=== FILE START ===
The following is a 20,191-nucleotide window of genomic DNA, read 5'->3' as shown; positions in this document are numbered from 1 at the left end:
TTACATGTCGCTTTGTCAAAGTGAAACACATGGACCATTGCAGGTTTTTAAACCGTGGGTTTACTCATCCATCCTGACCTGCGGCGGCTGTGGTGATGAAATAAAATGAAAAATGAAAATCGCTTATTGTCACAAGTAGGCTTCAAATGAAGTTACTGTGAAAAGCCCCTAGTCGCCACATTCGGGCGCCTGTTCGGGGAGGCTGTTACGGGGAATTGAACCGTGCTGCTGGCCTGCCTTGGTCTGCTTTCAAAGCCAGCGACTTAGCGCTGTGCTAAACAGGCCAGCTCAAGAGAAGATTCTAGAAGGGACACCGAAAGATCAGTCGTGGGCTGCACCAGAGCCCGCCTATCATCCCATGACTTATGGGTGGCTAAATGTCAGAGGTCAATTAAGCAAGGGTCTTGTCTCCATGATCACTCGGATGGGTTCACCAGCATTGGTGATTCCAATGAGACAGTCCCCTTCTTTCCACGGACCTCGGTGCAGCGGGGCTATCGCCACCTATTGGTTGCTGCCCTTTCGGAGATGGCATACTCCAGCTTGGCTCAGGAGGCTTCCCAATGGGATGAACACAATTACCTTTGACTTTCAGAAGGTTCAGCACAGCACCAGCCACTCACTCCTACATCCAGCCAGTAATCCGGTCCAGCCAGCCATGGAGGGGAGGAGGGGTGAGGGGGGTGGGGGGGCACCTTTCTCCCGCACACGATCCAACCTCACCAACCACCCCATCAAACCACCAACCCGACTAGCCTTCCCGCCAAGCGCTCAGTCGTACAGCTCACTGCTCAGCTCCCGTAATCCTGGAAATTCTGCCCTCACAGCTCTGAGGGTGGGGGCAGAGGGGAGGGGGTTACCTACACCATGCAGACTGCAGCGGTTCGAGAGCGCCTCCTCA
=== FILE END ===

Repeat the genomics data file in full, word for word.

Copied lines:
The following is a 20,191-nucleotide window of genomic DNA, read 5'->3' as shown; positions in this document are numbered from 1 at the left end:
TTACATGTCGCTTTGTCAAAGTGAAACACATGGACCATTGCAGGTTTTTAAACCGTGGGTTTACTCATCCATCCTGACCTGCGGCGGCTGTGGTGATGAAATAAAATGAAAAATGAAAATCGCTTATTGTCACAAGTAGGCTTCAAATGAAGTTACTGTGAAAAGCCCCTAGTCGCCACATTCGGGCGCCTGTTCGGGGAGGCTGTTACGGGGAATTGAACCGTGCTGCTGGCCTGCCTTGGTCTGCTTTCAAAGCCAGCGACTTAGCGCTGTGCTAAACAGGCCAGCTCAAGAGAAGATTCTAGAAGGGACACCGAAAGATCAGTCGTGGGCTGCACCAGAGCCCGCCTATCATCCCATGACTTATGGGTGGCTAAATGTCAGAGGTCAATTAAGCAAGGGTCTTGTCTCCATGATCACTCGGATGGGTTCACCAGCATTGGTGATTCCAATGAGACAGTCCCCTTCTTTCCACGGACCTCGGTGCAGCGGGGCTATCGCCACCTATTGGTTGCTGCCCTTTCGGAGATGGCATACTCCAGCTTGGCTCAGGAGGCTTCCCAATGGGATGAACACAATTACCTTTGACTTTCAGAAGGTTCAGCACAGCACCAGCCACTCACTCCTACATCCAGCCAGTAATCCGGTCCAGCCAGCCATGGAGGGGAGGAGGGGTGAGGGGGGTGGGGGGGCACCTTTCTCCCGCACACGATCCAACCTCACCAACCACCCCATCAAACCACCAACCCGACTAGCCTTCCCGCCAAGCGCTCAGTCGTACAGCTCACTGCTCAGCTCCCGTAATCCTGGAAATTCTGCCCTCACAGCTCTGAGGGTGGGGGCAGAGGGGAGGGGGTTACCTACACCATGCAGACTGCAGCGGTTCGAGAGCGCCTCCTCA